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  5. 2017 Giro d’Italia, stage 5

2017 Giro d'Italia

STAGE 5: Pedara to Messina

This is a wavy stage in the first part at the foot of the Etna running across a number of towns with the usual road furniture obstacles. After the Alcantara Valley and Taormina, the course becomes flat along the coast and the final part features a circuit in Messina. A field sprint is to be expected.

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Stage 5: Gaviria sprints to second victory

Fernando Gaviria won stage 5 of the Giro d’Italia, his second victory of the race. Photo: Tim De Waele | TDWsport.com

Fernando Gaviria collected his second stage win of the Giro d’Italia with a ferocious sprint in Messina, Italy to cross the line first in stage 5. His Quick-Step Floors team also kept the pink leader’s jersey after the mostly flat 159-kilometer race. Luxembourg’s Bob Jungels leads the overall.

Jakub Mareczko (Wilier Triestina-Selle Italia) sprinted to second place on the day. Bora-Hansgrohe’s Sam Bennett was third. “I’m happy with two victories, the legs are now responding the way we wanted,” said Gaviria, who has also taken the sprinter’s jersey. “We wanted to take some points because we were down a few. We wanted to take this jersey, we managed to get the points we needed and we did it in the best way.”

Top 10, stage 5

  • 1. Fernando GAVIRIA RENDON, QUICK – STEP FLOORS, in 3:40:11
  • 2. Jakub MARECZKO, WILIER TRIESTINA, at :00
  • 3. Sam BENNETT, BORA – HANSGROHE, at :00
  • 4. André GREIPEL, LOTTO SOUDAL, at :00
  • 5. Phil BAUHAUS, TEAM SUNWEB, at :00
  • 6. Kristian SBARAGLI, TEAM DIMENSION DATA, at :00
  • 7. Ryan GIBBONS, TEAM DIMENSION DATA, at :00
  • 8. Roberto FERRARI, UAE ABU DHABI, at :00
  • 9. Jasper STUYVEN, TREK – SEGAFREDO, at :00
  • 10. Enrico BATTAGLIN, TEAM LOTTO NL – JUMBO, at :00

Top-10 overall

  • 1. Bob JUNGELS, QUICK – STEP FLOORS, in 23:22:07
  • 2. Geraint THOMAS, TEAM SKY, at :06
  • 3. Adam YATES, ORICA – SCOTT, at :10
  • 4. Domenico POZZOVIVO, AG2R LA MONDIALE, at :10
  • 5. Vincenzo NIBALI, BAHRAIN – MERIDA, at :10
  • 6. Nairo QUINTANA, MOVISTAR TEAM, at :10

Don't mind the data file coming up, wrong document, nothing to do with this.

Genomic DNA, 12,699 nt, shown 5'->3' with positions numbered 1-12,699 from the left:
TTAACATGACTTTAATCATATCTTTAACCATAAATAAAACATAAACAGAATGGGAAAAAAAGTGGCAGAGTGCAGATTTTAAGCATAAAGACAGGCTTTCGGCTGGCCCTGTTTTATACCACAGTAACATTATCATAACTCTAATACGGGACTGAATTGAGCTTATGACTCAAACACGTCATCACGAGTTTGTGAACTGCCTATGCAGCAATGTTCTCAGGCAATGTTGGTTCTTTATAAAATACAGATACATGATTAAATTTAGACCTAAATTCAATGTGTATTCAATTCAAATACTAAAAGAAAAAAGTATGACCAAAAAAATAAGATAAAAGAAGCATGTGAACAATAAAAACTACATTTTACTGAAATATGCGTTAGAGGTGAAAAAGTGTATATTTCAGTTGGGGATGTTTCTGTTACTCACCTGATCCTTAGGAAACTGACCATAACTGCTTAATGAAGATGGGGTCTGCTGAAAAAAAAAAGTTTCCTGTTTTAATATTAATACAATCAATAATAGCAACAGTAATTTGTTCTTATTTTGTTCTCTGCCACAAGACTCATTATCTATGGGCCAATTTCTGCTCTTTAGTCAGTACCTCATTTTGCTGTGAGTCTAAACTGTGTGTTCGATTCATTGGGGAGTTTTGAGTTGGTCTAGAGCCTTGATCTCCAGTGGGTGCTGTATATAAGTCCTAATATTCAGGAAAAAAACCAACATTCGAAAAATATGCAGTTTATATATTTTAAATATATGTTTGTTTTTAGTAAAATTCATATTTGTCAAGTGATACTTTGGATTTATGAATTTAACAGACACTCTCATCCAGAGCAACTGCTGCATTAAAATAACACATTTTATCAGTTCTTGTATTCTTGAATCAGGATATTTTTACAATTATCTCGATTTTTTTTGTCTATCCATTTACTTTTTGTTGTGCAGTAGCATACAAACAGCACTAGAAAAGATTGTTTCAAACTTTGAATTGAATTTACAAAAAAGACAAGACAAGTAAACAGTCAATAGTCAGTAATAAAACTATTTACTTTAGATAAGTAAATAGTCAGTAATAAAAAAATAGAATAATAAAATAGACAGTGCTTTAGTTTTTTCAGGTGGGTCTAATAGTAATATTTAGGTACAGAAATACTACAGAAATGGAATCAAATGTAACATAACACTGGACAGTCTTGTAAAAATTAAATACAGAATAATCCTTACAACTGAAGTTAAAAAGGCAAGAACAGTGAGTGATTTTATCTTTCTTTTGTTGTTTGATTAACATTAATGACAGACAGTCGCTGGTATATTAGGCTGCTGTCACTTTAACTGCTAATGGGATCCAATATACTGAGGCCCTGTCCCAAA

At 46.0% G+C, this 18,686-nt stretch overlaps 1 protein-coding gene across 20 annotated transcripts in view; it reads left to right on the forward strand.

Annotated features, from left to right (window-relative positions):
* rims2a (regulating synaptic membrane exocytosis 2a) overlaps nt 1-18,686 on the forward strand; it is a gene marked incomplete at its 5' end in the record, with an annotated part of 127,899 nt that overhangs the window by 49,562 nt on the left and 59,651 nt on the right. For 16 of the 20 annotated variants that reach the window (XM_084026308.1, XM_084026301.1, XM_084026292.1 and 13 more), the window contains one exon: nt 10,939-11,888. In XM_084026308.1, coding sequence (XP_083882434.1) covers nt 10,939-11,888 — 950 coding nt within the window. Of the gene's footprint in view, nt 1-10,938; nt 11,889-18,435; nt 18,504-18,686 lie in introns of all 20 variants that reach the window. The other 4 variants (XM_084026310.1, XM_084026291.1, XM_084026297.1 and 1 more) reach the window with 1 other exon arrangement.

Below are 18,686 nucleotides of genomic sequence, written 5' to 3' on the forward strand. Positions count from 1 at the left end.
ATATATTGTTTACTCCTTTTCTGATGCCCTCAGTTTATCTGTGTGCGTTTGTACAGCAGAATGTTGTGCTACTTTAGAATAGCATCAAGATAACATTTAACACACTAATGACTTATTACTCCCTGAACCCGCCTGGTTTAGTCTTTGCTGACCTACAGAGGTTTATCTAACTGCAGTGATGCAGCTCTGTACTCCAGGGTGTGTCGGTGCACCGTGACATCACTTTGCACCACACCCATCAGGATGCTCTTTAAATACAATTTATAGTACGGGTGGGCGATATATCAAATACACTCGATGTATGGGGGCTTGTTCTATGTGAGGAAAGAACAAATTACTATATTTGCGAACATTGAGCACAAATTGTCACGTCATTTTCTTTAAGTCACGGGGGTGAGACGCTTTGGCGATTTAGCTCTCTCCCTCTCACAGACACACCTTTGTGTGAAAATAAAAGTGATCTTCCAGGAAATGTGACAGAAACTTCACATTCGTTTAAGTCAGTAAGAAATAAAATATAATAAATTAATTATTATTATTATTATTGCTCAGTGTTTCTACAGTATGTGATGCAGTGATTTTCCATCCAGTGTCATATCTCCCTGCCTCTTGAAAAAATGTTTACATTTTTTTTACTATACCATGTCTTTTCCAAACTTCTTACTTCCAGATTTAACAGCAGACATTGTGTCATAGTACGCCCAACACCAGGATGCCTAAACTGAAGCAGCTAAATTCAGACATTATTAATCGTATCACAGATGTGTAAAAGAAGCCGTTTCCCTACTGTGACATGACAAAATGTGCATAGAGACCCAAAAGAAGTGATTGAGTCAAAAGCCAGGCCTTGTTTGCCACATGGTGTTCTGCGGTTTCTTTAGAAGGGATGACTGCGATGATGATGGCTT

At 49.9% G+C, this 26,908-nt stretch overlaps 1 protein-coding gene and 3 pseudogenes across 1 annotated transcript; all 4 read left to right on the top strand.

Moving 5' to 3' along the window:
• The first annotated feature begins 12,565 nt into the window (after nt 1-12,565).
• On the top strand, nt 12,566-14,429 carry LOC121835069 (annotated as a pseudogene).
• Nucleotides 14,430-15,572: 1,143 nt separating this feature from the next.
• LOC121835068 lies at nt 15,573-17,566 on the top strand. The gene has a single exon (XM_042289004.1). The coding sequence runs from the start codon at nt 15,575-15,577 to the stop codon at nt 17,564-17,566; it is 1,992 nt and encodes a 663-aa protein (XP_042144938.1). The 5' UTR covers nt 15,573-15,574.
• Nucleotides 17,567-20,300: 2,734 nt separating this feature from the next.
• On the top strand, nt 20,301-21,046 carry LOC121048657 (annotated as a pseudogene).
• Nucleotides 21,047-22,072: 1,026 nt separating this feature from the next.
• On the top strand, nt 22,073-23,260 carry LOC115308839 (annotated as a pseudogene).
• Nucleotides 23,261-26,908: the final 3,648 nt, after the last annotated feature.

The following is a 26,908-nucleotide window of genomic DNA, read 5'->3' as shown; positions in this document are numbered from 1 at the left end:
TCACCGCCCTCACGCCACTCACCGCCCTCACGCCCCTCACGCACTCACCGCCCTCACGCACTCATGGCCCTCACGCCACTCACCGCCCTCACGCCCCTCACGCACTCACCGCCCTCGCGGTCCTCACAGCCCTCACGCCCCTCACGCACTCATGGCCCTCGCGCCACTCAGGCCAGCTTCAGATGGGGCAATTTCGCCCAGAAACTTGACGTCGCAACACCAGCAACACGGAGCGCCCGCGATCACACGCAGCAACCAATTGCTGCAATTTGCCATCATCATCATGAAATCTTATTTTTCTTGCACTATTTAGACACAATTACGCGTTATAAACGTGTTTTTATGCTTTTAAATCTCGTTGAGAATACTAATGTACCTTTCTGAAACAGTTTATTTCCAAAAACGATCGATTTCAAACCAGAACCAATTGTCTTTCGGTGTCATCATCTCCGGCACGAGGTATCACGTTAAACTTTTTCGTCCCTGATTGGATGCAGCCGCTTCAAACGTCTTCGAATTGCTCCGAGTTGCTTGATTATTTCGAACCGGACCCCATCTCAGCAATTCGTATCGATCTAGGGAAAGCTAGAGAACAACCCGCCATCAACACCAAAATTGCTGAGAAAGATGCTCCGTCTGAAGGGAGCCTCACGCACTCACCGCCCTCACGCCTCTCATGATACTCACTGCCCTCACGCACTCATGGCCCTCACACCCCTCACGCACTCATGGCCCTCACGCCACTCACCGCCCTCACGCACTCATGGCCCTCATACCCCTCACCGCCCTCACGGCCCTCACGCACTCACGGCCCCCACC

• 7. Tom DUMOULIN, TEAM SUNWEB, at :10
  • 8. Bauke MOLLEMA, TREK – SEGAFREDO, at :10
  • 9. Tejay VAN GARDEREN, BMC RACING TEAM, at :10
  • 10. Andrey AMADOR BIKKAZAKOVA, MOVISTAR TEAM, at :10

Evgeny Shalunov (Rusvelo) and Maciej Paterski (CCC Sprandi-Polkowice) were the day’s two breakaway riders. The duo was caught with about 15 kilometers remaining. This 100th edition of the Giro d’Italia affords precious few chances for sprinters, so the peloton was eager to snuff out the escape.

Stage 5 finished with two short laps around Messina’s city center, including a huge roundabout that strung out the peloton as it made the 180-degree turn. On the first time through, Bahrain-Merida’s Luka Pibernik mistakenly thought he was racing for the finish. He saluted as he crossed the line as thousands of puzzled fans looked on. Pibernik, 23, quickly realized his embarrassing gaffe before being swallowed up by the peloton as they began the final circuit.

Bahrain-Merida team leader and defending Giro champion Vincenzo Nibali later explained what had confused his young teammate.

“The battery on his radio earpiece ran out. We tried calling him back to tell him, but he couldn’t hear us. But he’s young, things like that can happen,” said Nibali.

In the actual sprint for the finish, Lotto-Soudal and Bora-Hansgrohe jostled for position in the final 500 meters.

With Bora on the front for Bennett, Quick-Step expertly scooted up the left side of the bunch, placing Gaviria’s lead-out man Max Richese at the front, with his Colombian sprinter just behind. Bennett launched his sprint slightly early, and Gaviria was able to pounce in the closing 100 meters to win by a bike length. Bennett faded, opening the door for Mareczko to snatch second place.

“Rudi [Selig] did an awesome lead-out, he gave everything for me today,” said Bennett. “After being ill, I am so happy the team trusts me and this gives me so much confidence.”

Thursday’s stage 6 might be a less-nervous affair for race leader Jungels as it will be a rolling 206-kilometer route to Terme Luigiane that may favor a breakaway.

“It went perfectly today; it was really really dangerous, and a pretty crazy final to be honest,” said Jungels who went on to criticize fans for pushing too close to the roadway. “I’m super happy that Fernando [Gaviria] took the victory but it cost me a lot of nerves.”